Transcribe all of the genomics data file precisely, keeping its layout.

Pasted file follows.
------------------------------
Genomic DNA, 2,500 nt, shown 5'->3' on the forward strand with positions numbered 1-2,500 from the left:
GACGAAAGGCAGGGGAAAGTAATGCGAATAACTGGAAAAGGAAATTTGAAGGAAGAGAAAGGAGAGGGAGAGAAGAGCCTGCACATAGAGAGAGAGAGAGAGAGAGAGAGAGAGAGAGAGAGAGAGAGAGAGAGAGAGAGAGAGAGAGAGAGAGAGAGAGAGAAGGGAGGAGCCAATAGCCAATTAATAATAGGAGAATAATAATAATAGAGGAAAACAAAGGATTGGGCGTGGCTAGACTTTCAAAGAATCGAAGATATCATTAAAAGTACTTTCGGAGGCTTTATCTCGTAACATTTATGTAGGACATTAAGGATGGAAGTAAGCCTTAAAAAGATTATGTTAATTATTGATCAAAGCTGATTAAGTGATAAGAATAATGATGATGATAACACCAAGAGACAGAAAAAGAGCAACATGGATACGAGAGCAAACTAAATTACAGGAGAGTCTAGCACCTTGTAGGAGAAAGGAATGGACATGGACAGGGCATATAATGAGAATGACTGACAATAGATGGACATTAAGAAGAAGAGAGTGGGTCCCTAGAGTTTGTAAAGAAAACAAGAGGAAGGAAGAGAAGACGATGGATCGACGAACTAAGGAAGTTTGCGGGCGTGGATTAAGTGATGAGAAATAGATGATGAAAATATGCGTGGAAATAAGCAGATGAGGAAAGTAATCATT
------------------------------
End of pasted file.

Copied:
Genomic DNA, 2,500 nt, shown 5'->3' on the forward strand with positions numbered 1-2,500 from the left:
GACGAAAGGCAGGGGAAAGTAATGCGAATAACTGGAAAAGGAAATTTGAAGGAAGAGAAAGGAGAGGGAGAGAAGAGCCTGCACATAGAGAGAGAGAGAGAGAGAGAGAGAGAGAGAGAGAGAGAGAGAGAGAGAGAGAGAGAGAGAGAGAGAGAGAGAGAGAAGGGAGGAGCCAATAGCCAATTAATAATAGGAGAATAATAATAATAGAGGAAAACAAAGGATTGGGCGTGGCTAGACTTTCAAAGAATCGAAGATATCATTAAAAGTACTTTCGGAGGCTTTATCTCGTAACATTTATGTAGGACATTAAGGATGGAAGTAAGCCTTAAAAAGATTATGTTAATTATTGATCAAAGCTGATTAAGTGATAAGAATAATGATGATGATAACACCAAGAGACAGAAAAAGAGCAACATGGATACGAGAGCAAACTAAATTACAGGAGAGTCTAGCACCTTGTAGGAGAAAGGAATGGACATGGACAGGGCATATAATGAGAATGACTGACAATAGATGGACATTAAGAAGAAGAGAGTGGGTCCCTAGAGTTTGTAAAGAAAACAAGAGGAAGGAAGAGAAGACGATGGATCGACGAACTAAGGAAGTTTGCGGGCGTGGATTAAGTGATGAGAAATAGATGATGAAAATATGCGTGGAAATAAGCAGATGAGGAAAGTAATCATT